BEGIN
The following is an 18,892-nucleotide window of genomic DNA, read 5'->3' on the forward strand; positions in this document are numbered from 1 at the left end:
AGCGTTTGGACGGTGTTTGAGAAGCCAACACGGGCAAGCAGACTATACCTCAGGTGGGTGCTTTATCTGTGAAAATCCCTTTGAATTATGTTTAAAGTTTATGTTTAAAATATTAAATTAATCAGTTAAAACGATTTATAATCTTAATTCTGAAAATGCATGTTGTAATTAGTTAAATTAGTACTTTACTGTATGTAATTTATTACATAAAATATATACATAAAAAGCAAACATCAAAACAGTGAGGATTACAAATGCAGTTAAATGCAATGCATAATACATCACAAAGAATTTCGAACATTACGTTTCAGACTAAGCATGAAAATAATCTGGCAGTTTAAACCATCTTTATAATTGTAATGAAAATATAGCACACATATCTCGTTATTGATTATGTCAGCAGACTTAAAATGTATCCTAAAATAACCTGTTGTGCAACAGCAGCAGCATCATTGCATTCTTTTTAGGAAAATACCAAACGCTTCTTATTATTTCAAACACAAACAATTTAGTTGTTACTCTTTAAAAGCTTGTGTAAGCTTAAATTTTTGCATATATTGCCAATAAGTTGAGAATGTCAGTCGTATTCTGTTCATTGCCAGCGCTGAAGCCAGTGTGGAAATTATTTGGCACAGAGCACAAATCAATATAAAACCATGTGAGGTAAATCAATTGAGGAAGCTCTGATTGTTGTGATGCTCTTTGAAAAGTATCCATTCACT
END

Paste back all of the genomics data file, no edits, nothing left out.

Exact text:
The following is an 18,892-nucleotide window of genomic DNA, read 5'->3' on the forward strand; positions in this document are numbered from 1 at the left end:
AGCGTTTGGACGGTGTTTGAGAAGCCAACACGGGCAAGCAGACTATACCTCAGGTGGGTGCTTTATCTGTGAAAATCCCTTTGAATTATGTTTAAAGTTTATGTTTAAAATATTAAATTAATCAGTTAAAACGATTTATAATCTTAATTCTGAAAATGCATGTTGTAATTAGTTAAATTAGTACTTTACTGTATGTAATTTATTACATAAAATATATACATAAAAAGCAAACATCAAAACAGTGAGGATTACAAATGCAGTTAAATGCAATGCATAATACATCACAAAGAATTTCGAACATTACGTTTCAGACTAAGCATGAAAATAATCTGGCAGTTTAAACCATCTTTATAATTGTAATGAAAATATAGCACACATATCTCGTTATTGATTATGTCAGCAGACTTAAAATGTATCCTAAAATAACCTGTTGTGCAACAGCAGCAGCATCATTGCATTCTTTTTAGGAAAATACCAAACGCTTCTTATTATTTCAAACACAAACAATTTAGTTGTTACTCTTTAAAAGCTTGTGTAAGCTTAAATTTTTGCATATATTGCCAATAAGTTGAGAATGTCAGTCGTATTCTGTTCATTGCCAGCGCTGAAGCCAGTGTGGAAATTATTTGGCACAGAGCACAAATCAATATAAAACCATGTGAGGTAAATCAATTGAGGAAGCTCTGATTGTTGTGATGCTCTTTGAAAAGTATCCATTCACT